NCPA Rejects Credit Card Transaction Fee Settlement

Pharmacists joined convenience store owners, co-op operators, and Walmart in rejecting a proposed $7.25 billion settlement over credit card transaction fees. Leaders of the National Community Pharmacists Association issued a statement this month expressing concerns about the deal involving Visa

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According to NCPA CEO B. Douglas Hoey, the settlement leaves open two major questions that concern independent pharmacists. First, Hoey told reporters, the deal doesn't do enough to alleviate costs related to processing credit card transactions. Though the settlement terms allow Visa and MasterCard merchants to pass along transaction fees to customers, Hoey stated that competition among retailers makes such charges unlikely.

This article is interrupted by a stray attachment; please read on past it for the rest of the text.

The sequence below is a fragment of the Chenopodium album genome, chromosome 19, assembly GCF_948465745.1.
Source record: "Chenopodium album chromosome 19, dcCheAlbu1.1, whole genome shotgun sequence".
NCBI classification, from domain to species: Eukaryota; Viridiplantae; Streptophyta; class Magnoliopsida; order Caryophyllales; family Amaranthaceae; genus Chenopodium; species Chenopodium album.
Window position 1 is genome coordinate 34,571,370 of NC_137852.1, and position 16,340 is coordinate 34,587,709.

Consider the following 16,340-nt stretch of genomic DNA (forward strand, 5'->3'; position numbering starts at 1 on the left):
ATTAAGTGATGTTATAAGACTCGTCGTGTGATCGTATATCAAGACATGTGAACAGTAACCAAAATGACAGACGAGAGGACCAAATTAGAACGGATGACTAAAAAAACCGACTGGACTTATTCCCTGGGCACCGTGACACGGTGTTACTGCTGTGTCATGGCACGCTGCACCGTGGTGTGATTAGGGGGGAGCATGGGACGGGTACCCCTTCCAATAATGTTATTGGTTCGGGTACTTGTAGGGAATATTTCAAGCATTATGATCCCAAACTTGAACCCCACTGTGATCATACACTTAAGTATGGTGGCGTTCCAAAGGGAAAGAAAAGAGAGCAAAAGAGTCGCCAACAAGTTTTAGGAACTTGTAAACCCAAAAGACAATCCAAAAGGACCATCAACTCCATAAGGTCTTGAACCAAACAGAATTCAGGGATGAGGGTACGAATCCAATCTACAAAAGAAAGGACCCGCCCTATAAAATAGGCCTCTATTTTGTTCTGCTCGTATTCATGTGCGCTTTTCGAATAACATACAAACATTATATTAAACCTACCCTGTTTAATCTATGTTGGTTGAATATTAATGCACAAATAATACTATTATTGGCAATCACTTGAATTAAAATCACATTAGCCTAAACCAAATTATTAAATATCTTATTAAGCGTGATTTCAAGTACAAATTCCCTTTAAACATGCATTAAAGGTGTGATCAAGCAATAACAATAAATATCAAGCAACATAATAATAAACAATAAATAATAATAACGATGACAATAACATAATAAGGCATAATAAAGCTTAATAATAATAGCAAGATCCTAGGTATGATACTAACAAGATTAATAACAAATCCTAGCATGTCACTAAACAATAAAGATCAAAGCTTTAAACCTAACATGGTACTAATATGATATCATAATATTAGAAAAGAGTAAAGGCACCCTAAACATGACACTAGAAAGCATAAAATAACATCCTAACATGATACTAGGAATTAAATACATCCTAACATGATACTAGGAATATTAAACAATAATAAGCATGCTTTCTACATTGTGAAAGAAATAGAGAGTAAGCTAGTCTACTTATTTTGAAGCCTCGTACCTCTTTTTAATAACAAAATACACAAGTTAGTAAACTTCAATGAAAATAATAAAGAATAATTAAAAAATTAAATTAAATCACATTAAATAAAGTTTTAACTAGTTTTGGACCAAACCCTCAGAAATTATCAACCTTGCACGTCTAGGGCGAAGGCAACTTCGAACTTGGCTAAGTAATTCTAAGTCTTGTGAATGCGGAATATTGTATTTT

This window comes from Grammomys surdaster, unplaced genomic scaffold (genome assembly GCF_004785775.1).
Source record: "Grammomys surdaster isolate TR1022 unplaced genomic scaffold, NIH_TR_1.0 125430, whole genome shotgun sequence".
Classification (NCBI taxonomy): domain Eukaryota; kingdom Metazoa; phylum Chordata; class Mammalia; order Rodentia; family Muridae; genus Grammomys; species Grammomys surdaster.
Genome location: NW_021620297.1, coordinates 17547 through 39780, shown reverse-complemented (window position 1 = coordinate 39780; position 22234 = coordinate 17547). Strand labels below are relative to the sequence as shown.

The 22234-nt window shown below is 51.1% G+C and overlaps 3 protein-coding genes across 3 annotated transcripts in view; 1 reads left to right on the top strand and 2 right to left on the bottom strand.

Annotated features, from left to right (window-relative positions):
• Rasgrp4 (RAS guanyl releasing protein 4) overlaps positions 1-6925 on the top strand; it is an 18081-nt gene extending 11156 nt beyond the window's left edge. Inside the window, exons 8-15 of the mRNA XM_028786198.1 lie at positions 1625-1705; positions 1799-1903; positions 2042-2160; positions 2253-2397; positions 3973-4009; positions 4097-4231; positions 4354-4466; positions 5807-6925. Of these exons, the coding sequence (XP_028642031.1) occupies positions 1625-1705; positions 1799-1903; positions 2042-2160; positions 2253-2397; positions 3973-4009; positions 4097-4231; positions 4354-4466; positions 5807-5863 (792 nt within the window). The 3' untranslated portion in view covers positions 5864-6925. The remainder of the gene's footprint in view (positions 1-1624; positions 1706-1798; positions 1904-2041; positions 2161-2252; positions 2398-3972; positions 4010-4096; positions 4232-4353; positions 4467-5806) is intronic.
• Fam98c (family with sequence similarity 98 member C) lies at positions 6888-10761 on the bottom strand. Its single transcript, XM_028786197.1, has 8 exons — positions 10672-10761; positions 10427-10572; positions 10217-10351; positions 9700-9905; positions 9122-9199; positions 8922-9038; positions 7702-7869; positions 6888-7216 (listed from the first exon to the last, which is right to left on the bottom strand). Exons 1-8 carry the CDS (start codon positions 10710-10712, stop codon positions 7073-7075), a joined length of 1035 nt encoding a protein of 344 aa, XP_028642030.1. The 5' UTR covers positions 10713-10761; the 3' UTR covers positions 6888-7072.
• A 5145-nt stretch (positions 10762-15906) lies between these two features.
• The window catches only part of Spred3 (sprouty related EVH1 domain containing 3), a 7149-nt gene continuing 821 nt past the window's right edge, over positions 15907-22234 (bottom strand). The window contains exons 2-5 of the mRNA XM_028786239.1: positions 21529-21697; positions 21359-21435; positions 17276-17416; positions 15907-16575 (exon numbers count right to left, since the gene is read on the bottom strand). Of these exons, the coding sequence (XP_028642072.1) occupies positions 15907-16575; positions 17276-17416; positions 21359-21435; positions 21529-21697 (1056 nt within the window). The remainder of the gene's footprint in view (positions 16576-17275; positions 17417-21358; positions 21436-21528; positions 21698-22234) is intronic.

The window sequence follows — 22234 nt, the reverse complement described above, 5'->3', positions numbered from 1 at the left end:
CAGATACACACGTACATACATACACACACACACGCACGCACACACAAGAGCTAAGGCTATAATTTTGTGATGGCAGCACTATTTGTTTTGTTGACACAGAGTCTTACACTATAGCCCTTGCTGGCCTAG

Second, Hoey told reporters, the settlement restricts merchants from pursuing future claims against the defendants. Walmart had previously used antitrust claims against Visa to force changes in its fee structure. The NCPA board recognized, while deliberating its response, that a lack of caps on future transaction fees could leave both consumers and retailers vulnerable to future rate hikes.

NCPA prepares to fight for credit card transaction caps

Representing more than 23,000 independent pharmacies, the NCPA retained its own legal counsel to investigate partnerships with other retailers who wish to reject the settlement. Critics at convenience store trade association NACS rejected the proposal, noting in press statements that government attempts to cap interchange fees on debit card transactions resulted in unexpected price increases for many of its members.

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